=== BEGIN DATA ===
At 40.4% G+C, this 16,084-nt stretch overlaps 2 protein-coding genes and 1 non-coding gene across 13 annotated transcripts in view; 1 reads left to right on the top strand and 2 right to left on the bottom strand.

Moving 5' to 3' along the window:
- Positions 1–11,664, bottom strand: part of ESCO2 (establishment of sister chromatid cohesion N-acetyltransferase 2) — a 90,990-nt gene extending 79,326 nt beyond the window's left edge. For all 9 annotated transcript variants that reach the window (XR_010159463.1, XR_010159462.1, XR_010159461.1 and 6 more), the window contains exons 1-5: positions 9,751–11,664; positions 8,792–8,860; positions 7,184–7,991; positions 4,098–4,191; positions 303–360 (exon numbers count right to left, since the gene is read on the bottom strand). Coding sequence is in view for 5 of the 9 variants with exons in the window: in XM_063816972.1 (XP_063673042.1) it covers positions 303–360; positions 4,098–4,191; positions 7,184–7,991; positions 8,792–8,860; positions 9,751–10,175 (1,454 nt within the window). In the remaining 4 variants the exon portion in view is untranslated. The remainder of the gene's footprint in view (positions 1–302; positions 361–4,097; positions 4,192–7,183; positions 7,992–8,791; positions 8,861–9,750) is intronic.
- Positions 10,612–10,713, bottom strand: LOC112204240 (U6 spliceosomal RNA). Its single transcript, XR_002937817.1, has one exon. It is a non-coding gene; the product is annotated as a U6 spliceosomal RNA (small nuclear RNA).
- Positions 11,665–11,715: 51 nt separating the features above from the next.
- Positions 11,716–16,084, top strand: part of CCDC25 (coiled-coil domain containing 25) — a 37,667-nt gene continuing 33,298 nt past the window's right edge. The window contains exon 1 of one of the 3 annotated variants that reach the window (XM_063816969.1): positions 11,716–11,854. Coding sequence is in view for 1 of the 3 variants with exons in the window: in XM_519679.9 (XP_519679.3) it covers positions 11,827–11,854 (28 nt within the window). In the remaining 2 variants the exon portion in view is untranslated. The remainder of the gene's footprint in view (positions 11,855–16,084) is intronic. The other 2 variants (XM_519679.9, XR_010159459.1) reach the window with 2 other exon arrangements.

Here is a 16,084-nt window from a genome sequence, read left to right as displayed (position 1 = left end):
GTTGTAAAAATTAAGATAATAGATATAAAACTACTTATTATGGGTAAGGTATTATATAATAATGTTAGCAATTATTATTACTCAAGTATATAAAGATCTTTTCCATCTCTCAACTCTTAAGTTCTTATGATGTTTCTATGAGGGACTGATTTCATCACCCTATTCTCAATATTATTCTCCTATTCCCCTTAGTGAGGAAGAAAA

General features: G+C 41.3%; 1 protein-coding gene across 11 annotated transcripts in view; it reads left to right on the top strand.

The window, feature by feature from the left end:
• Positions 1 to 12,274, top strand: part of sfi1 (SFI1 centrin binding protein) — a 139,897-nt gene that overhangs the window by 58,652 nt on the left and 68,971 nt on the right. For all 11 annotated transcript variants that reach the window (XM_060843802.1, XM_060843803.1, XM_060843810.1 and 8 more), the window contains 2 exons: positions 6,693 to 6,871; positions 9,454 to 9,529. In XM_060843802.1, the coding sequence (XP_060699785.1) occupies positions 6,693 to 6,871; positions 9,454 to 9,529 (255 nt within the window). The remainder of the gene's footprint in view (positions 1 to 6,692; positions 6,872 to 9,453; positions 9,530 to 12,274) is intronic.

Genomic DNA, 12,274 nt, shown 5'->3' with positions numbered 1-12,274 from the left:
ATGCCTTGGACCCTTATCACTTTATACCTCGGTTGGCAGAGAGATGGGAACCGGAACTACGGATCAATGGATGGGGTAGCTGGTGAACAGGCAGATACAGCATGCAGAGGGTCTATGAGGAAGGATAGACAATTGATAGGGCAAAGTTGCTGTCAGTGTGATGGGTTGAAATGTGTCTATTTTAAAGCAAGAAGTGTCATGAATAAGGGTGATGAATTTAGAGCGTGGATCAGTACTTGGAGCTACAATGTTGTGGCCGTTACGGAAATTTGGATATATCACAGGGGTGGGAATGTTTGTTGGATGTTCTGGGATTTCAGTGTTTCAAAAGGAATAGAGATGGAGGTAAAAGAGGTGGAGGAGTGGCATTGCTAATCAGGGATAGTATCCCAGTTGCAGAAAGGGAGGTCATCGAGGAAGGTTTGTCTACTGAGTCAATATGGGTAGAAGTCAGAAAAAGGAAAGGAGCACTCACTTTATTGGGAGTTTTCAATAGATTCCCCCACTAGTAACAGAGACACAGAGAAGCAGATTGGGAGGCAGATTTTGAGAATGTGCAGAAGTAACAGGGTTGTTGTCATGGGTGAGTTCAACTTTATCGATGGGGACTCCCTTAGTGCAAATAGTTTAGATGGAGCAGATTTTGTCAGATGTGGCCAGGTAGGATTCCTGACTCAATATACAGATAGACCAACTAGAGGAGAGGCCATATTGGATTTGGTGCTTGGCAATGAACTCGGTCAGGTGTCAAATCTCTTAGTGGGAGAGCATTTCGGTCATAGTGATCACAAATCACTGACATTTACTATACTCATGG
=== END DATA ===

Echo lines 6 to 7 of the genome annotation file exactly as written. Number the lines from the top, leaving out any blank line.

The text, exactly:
- Positions 11,716–16,084, top strand: part of CCDC25 (coiled-coil domain containing 25) — a 37,667-nt gene continuing 33,298 nt past the window's right edge. The window contains exon 1 of one of the 3 annotated variants that reach the window (XM_063816969.1): positions 11,716–11,854. Coding sequence is in view for 1 of the 3 variants with exons in the window: in XM_519679.9 (XP_519679.3) it covers positions 11,827–11,854 (28 nt within the window). In the remaining 2 variants the exon portion in view is untranslated. The remainder of the gene's footprint in view (positions 11,855–16,084) is intronic. The other 2 variants (XM_519679.9, XR_010159459.1) reach the window with 2 other exon arrangements.

Here is a 16,084-nt window from a genome sequence, read left to right as displayed (position 1 = left end):